The Real Endgame In Greece That European Leaders Are Privately Praying For


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Eurozone officials have now agreed that there will be no restructuring of Greek debt, and that the country will receive new funds from the European Union, in addition to those from the IMF.Negotiations on this package are still ongoing, but it’s a near certainty that we will see some sort of second bailout secured by the end of June.

But why another bailout when everyone knows that the country can’t pay its bills?

The reason for the further kick of the can is that it pushes out the costly and dangerous restructuring event until 2013, when the European Stability Mechanism, or ESM, comes into play. That’s the successor program to the ad-hoc European Financial Stability Fund, that has thus far been used to support debt troubled states in Europe.

The reason leaders want to get Greece to the ESM stage is that it entails some sort of orderly restructuring of the country’s debt, where private creditors will take part in the deal. There is the potential that the ESM could swap its debt to creditors in exchange for the sovereign debt they are holding. Essentially, that’s a eurobond in exchange for a Greek bond, in everything but name. This has not yet been agreed to, and will likely garner significant political opposition.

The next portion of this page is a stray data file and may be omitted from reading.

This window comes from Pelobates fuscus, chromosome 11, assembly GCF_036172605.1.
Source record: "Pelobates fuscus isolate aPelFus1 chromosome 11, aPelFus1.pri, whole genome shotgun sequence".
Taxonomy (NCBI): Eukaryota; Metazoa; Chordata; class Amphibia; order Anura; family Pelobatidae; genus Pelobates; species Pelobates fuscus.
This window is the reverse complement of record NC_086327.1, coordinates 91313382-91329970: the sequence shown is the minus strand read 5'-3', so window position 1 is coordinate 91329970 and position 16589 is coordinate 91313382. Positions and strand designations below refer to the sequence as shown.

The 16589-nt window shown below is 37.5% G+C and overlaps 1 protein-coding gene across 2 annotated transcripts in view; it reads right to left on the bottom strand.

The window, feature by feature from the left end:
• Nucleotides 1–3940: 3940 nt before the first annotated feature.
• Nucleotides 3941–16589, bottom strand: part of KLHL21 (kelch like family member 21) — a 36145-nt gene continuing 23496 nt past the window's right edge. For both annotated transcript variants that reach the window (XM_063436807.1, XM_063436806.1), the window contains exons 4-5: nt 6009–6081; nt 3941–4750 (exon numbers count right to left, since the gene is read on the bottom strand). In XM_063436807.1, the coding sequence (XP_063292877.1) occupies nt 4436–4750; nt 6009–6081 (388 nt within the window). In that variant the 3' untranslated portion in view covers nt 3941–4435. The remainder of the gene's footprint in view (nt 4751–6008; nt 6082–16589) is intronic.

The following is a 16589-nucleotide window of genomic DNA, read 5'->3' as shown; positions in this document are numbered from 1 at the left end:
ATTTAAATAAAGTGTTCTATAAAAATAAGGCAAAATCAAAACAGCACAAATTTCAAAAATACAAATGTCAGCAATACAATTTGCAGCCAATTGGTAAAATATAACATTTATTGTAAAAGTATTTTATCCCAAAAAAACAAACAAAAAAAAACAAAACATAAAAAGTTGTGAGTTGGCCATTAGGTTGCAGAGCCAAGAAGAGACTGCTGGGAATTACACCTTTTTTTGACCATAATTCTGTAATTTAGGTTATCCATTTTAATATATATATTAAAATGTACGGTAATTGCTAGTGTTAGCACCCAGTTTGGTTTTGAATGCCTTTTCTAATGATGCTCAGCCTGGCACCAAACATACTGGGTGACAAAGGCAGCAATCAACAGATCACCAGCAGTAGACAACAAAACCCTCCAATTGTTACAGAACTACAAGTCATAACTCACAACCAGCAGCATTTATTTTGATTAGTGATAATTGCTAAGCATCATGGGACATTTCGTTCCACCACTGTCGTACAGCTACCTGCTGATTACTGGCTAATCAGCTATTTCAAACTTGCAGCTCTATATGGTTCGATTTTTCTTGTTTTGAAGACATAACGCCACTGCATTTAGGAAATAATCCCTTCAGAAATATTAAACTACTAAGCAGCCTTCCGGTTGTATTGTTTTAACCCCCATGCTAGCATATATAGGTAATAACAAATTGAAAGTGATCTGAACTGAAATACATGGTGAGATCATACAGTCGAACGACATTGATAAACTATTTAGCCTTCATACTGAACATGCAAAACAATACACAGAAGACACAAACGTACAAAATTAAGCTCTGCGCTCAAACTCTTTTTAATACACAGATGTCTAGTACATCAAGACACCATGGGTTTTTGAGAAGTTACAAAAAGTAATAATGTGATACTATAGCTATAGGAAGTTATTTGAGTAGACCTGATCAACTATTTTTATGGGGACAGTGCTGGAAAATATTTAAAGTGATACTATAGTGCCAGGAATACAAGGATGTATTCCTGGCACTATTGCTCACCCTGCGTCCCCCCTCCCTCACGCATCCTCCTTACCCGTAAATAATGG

In 2013, collective action clauses will be installed in the sovereign debt of member states. This will allow private bondholders to vote on what they will accept in exchange for their current debts. German Chancellor Merkel has expressed support for such measures, which will make it easier for eurozone leadership to discuss restructuring at the least, and debt replacement if eurobonds come into existence.

But here’s where it gets interesting. By 2013, most Greek debt won’t be owned by the private sector (banks, bond funds, individual investors), but rather the IMF and European Union.

So, if Greece gets to 2013, a restructuring event or eurobond swap would really just hurt the ECB, EU, and IMF, saving banks and private creditors the costs and the region contagion risks. Hence the desire to kick the can yet again, giving the rest of the eurozone more time to clean up its act, and the region’s banks a chance to further decrease their exposures.

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